Ho, ho, ho! Merry mayoral control!


Governor Andrew Cuomo may have given some Upstate mayors just the holiday present they were hoping for: you guessed it, mayoral control.

In a recent letter from a Cuomo aide to the state’s top education leaders, Chancellor Merryl Tisch and outgoing SED Commissioner John King, Cuomo indicates that he wants fresh ideas to boost academic outcomes around the state. Though some educators say that the letter is little more than an indictment of urban school districts, teachers, and their unions.

The letter poses several questions. Most importantly: Why is New York spending more on education than any other state and yet its outcomes are so poor? And how can only 1 percent of New York’s teachers receive unfavorable evaluations when such a large number of students perform so poorly?

The letter goes on to ask whether mayors in the state’s smaller cities – Buffalo, Rochester, Syracuse, for example – would benefit from controlling governance of their school districts. New York City has had mayoral control for more than a decade, and while former mayor Michael Bloomberg credited mayoral control with improving student performance during his term, there’s no significant evidence that it has any impact on student achievement.

Locally, Democratic Assembly member David Gantt has submitted legislation multiple times that would grant mayoral control for Rochester. That legislation hasn't gotten much traction, however. In her campaign, now-mayor Lovely Warren said that she would not pursue mayoral control. When asked about it more recently, however, she gave a more nuanced response, saying that it is up to the governor and the State Legislature.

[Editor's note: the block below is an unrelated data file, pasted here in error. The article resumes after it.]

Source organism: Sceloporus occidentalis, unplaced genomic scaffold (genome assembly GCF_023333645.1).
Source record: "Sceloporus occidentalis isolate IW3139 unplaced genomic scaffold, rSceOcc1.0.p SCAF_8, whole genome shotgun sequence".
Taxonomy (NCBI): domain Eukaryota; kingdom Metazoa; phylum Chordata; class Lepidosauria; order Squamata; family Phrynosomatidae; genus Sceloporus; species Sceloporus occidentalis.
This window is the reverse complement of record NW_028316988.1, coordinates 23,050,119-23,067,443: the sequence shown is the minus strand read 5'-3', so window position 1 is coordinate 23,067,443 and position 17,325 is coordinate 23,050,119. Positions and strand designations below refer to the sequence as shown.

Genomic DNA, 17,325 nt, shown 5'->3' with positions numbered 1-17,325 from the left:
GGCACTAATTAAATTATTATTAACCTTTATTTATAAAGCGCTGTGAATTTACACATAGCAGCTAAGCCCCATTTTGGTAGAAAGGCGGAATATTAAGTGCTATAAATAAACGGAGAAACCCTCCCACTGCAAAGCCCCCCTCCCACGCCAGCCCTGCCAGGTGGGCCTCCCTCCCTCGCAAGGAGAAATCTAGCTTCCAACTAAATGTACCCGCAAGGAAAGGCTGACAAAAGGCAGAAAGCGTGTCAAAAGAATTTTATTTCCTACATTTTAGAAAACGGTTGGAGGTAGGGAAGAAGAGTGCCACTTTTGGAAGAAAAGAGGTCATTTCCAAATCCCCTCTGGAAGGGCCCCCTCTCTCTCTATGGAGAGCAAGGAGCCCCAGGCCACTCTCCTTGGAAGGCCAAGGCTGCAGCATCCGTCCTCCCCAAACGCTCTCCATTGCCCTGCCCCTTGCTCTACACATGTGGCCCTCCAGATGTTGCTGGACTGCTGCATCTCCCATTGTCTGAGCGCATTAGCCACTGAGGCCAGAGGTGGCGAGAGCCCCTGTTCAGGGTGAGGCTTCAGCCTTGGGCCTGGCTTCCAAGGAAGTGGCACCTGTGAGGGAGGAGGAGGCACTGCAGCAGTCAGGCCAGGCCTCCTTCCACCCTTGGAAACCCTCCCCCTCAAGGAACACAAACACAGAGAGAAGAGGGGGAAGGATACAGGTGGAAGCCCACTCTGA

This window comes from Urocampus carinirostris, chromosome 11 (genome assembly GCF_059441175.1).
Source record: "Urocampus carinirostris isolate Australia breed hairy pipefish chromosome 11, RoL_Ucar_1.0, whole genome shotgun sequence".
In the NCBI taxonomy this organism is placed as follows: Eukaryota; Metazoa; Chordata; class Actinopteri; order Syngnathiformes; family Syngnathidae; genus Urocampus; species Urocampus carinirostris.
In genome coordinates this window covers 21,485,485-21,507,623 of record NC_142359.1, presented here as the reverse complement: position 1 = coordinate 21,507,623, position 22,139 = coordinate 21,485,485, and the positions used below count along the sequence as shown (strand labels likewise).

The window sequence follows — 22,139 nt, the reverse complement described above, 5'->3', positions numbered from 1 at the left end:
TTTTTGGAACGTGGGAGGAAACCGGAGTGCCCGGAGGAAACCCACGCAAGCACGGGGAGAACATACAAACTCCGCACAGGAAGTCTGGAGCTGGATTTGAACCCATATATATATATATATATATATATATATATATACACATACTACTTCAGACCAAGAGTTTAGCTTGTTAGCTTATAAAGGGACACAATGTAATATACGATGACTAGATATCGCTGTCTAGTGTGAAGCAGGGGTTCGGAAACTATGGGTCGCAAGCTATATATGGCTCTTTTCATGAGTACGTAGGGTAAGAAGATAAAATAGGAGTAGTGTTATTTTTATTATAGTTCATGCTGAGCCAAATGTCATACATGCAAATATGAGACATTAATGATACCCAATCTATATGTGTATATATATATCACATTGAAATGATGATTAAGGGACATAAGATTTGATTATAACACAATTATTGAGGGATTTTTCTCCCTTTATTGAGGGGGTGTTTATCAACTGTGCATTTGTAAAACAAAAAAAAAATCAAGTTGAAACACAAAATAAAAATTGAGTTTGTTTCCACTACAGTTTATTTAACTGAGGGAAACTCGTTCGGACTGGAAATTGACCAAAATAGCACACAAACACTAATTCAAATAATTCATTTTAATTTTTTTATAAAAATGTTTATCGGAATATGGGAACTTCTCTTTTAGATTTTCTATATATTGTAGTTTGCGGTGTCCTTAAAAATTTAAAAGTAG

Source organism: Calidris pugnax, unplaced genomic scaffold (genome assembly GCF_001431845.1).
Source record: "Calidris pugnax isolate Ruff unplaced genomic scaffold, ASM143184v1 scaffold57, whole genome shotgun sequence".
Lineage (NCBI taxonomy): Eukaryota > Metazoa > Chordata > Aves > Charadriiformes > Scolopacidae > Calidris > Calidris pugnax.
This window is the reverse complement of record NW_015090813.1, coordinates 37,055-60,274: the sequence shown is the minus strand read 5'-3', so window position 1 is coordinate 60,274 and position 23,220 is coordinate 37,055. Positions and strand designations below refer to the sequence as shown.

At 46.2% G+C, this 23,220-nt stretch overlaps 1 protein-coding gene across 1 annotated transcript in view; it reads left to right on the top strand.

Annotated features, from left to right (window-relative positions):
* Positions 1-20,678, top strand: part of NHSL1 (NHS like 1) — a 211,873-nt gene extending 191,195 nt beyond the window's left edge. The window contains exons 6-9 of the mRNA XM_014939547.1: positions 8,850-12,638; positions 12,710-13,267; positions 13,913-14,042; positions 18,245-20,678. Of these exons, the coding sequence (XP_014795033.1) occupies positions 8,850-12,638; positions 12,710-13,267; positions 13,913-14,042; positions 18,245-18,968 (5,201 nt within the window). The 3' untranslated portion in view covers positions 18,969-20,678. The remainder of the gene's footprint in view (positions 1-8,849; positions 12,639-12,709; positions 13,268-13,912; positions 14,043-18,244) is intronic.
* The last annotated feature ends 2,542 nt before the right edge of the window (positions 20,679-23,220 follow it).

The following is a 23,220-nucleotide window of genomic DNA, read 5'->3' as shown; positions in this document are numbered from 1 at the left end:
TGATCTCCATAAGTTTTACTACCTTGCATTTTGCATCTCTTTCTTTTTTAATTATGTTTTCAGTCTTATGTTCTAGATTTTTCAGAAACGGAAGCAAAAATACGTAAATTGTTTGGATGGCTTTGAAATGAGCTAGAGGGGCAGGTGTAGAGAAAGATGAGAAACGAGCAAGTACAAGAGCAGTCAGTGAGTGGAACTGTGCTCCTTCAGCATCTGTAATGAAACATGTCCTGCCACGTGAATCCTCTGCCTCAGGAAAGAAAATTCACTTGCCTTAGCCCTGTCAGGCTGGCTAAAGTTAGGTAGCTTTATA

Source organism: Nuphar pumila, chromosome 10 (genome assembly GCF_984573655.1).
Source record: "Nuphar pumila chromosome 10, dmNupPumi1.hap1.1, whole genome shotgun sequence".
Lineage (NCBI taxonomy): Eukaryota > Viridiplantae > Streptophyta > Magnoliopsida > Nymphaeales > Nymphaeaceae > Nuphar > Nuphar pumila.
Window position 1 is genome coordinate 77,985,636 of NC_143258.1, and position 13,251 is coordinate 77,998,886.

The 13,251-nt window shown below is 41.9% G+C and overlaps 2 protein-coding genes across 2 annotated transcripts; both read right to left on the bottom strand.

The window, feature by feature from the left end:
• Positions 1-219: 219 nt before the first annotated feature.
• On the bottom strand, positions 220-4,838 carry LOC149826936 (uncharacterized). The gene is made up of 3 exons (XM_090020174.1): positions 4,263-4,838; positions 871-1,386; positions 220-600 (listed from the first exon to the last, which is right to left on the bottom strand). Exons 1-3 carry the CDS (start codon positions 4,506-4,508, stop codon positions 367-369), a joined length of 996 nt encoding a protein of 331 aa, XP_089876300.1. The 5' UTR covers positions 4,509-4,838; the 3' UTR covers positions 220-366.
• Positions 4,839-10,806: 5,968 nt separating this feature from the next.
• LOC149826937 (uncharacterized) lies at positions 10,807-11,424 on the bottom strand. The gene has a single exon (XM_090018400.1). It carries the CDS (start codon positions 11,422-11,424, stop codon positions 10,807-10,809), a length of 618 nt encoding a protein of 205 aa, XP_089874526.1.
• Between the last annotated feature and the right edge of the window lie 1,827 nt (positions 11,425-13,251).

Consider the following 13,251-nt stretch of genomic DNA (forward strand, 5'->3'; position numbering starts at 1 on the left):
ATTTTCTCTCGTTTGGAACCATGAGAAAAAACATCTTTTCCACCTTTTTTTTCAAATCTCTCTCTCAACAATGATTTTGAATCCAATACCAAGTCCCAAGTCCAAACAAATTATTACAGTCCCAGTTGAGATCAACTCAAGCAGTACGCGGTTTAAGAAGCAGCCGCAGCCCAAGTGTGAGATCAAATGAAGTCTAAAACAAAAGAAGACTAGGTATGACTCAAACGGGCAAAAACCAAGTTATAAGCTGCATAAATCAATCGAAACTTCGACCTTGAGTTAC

The letter also asks whether the cap on charter schools should be completely removed, whether financial incentives would improve teacher competency, and whether the probationary period for teachers should be extended before they can qualify for tenure. It’s currently three years.

Oddly, there’s no mention of the abysmal roll out of the Common Core curriculum or how state officials would prevent approving another charter school to an apparently unqualified applicant.

And it makes no mention of how to address some of the more intransigent challenges that urban educators face daily: chronic absenteeism, crime-ridden neighborhoods, substandard housing, food shortages, and crumbling city schools that lack the arts, music, and sports resources of their suburban counterparts.

The letter asks for unfiltered advice; how about holding the line on the constant changes to standards, testing, and bureaucratic busy work? How about funding schools according to the CFE court ruling?